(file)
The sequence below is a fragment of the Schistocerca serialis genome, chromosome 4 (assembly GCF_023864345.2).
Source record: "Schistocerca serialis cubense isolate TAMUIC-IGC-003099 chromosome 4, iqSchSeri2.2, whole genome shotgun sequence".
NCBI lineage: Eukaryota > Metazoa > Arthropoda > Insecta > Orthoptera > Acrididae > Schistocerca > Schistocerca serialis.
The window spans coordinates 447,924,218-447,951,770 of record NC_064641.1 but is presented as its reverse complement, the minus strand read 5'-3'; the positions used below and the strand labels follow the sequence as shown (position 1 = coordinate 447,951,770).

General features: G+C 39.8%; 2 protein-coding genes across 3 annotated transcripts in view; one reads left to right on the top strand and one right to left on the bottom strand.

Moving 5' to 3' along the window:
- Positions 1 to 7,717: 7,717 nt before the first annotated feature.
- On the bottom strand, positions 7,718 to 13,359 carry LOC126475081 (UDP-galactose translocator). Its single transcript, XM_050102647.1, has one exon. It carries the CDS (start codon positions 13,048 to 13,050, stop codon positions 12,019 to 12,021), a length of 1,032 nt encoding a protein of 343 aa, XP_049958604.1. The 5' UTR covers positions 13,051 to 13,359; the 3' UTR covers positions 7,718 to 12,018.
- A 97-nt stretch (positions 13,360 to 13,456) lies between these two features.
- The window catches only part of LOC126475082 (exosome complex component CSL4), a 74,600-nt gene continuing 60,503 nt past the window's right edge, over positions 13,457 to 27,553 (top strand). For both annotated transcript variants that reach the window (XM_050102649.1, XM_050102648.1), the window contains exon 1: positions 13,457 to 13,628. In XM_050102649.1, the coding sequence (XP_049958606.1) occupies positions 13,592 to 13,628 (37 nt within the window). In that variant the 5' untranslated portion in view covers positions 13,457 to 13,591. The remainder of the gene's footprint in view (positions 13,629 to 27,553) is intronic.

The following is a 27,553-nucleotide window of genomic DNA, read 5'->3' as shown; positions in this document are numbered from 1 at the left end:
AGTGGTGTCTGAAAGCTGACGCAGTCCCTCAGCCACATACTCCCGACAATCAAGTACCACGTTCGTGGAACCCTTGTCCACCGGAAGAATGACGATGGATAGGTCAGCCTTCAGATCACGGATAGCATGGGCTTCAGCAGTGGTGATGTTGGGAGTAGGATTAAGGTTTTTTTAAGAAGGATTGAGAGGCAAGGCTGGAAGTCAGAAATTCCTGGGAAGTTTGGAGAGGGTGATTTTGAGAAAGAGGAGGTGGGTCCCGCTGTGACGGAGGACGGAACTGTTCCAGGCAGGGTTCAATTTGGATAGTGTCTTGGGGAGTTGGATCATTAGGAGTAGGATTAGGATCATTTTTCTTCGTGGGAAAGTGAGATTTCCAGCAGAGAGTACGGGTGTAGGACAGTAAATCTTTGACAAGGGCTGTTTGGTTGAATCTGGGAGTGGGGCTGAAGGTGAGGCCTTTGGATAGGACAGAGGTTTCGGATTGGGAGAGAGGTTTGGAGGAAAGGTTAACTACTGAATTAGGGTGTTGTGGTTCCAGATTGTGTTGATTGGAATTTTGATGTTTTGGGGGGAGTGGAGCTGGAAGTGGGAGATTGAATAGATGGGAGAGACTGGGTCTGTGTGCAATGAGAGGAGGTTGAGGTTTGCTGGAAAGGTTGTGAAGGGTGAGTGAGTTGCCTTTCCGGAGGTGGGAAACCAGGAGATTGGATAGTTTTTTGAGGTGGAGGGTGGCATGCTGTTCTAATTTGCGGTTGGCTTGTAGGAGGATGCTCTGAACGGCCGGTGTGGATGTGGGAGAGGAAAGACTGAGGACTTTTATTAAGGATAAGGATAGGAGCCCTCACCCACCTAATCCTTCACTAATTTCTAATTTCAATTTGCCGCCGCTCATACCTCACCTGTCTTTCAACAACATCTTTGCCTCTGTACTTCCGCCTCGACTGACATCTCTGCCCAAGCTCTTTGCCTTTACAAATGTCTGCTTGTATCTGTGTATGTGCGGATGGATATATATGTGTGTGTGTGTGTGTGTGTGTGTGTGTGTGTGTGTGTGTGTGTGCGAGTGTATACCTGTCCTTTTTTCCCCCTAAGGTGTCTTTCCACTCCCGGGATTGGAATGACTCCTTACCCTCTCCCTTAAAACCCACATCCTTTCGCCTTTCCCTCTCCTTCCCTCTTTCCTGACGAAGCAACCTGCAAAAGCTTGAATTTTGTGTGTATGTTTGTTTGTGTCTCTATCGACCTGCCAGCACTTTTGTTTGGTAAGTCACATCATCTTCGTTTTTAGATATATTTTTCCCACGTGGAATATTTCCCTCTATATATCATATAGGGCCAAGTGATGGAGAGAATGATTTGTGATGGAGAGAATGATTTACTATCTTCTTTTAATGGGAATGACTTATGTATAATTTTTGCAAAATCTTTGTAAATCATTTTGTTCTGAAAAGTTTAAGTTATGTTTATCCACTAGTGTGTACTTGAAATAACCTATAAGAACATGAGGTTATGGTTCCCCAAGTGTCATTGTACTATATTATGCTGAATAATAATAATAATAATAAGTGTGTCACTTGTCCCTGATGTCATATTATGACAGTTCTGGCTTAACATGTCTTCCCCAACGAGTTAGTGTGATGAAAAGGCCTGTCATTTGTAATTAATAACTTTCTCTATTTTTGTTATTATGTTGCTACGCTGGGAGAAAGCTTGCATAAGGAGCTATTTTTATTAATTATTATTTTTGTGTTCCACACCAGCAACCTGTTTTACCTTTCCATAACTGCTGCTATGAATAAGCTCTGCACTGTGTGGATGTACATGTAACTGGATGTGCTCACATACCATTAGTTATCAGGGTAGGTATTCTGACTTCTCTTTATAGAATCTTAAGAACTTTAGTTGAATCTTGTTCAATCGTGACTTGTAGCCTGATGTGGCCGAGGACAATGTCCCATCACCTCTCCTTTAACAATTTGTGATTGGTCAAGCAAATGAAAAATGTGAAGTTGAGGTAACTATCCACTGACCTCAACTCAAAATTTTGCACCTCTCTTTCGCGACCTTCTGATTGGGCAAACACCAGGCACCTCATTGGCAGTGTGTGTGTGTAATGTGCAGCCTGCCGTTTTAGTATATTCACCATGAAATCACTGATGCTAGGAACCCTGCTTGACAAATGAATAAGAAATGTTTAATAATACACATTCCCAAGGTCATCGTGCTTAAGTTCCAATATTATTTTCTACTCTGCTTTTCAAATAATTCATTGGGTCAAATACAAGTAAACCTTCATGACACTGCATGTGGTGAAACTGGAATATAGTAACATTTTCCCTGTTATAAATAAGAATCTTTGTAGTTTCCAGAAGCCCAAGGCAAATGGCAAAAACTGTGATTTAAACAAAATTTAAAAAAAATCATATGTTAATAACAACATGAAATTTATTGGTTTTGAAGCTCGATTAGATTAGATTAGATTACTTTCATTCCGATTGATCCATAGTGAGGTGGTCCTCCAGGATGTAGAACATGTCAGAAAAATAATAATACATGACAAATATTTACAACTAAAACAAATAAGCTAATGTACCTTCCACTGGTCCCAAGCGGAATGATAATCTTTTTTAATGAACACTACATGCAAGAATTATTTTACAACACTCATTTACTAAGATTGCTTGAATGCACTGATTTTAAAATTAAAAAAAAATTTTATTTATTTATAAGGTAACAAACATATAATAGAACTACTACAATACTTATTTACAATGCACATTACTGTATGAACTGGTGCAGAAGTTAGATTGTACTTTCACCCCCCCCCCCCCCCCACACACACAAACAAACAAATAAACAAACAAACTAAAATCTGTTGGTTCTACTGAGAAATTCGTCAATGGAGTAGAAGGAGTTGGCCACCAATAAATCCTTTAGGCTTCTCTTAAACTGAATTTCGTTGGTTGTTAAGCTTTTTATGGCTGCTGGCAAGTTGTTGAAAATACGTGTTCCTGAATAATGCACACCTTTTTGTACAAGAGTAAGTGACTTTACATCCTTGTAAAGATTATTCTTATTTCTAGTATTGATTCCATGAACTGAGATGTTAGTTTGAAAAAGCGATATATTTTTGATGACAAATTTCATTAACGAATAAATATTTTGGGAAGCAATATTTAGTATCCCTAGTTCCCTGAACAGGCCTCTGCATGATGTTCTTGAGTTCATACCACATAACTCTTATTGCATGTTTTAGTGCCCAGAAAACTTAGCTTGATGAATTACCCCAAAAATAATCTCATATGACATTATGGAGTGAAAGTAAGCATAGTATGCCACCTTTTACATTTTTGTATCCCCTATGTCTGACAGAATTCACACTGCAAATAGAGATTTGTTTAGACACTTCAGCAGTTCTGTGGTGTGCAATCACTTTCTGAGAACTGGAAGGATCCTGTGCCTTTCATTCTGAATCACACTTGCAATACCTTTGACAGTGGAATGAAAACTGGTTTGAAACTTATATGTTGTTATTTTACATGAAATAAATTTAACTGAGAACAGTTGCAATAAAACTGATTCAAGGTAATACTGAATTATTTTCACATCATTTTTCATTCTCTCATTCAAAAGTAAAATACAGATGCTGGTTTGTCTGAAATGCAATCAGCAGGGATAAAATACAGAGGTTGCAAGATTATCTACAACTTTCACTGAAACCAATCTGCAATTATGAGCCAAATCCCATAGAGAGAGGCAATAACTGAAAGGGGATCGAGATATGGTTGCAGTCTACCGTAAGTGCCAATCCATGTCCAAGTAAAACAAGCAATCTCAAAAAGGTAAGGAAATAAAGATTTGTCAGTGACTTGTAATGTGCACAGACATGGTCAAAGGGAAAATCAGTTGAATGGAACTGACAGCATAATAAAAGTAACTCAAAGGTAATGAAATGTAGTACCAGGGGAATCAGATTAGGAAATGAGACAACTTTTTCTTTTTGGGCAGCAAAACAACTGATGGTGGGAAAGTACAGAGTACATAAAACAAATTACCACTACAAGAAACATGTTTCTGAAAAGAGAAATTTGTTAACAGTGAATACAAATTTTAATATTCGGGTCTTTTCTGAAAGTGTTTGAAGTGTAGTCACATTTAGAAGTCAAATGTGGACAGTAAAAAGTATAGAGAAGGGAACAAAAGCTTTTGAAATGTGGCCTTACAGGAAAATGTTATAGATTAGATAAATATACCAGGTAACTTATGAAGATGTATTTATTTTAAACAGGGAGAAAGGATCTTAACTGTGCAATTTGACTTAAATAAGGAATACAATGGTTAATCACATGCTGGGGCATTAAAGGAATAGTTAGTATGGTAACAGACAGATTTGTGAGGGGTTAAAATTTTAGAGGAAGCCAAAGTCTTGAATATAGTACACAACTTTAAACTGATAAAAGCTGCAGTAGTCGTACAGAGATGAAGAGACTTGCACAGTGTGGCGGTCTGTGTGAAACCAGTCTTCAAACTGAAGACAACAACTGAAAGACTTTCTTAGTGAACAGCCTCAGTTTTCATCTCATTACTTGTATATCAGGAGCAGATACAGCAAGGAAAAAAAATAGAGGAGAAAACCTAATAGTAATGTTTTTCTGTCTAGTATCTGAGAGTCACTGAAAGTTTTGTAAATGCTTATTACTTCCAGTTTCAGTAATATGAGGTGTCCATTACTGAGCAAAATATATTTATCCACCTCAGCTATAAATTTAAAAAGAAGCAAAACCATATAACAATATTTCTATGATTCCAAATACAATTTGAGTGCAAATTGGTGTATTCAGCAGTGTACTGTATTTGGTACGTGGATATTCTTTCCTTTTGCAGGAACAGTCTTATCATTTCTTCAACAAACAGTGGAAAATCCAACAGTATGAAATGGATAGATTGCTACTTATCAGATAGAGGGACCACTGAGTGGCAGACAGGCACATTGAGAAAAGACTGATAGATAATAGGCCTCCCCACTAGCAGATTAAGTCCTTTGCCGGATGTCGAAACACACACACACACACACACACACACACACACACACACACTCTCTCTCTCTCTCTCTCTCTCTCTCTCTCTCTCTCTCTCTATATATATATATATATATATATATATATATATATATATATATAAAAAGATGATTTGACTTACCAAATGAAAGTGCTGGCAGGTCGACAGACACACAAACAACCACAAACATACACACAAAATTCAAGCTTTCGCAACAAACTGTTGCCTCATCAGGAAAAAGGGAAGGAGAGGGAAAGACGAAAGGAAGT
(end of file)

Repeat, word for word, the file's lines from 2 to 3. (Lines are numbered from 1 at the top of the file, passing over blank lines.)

Source record: "Schistocerca serialis cubense isolate TAMUIC-IGC-003099 chromosome 4, iqSchSeri2.2, whole genome shotgun sequence".
NCBI lineage: Eukaryota > Metazoa > Arthropoda > Insecta > Orthoptera > Acrididae > Schistocerca > Schistocerca serialis.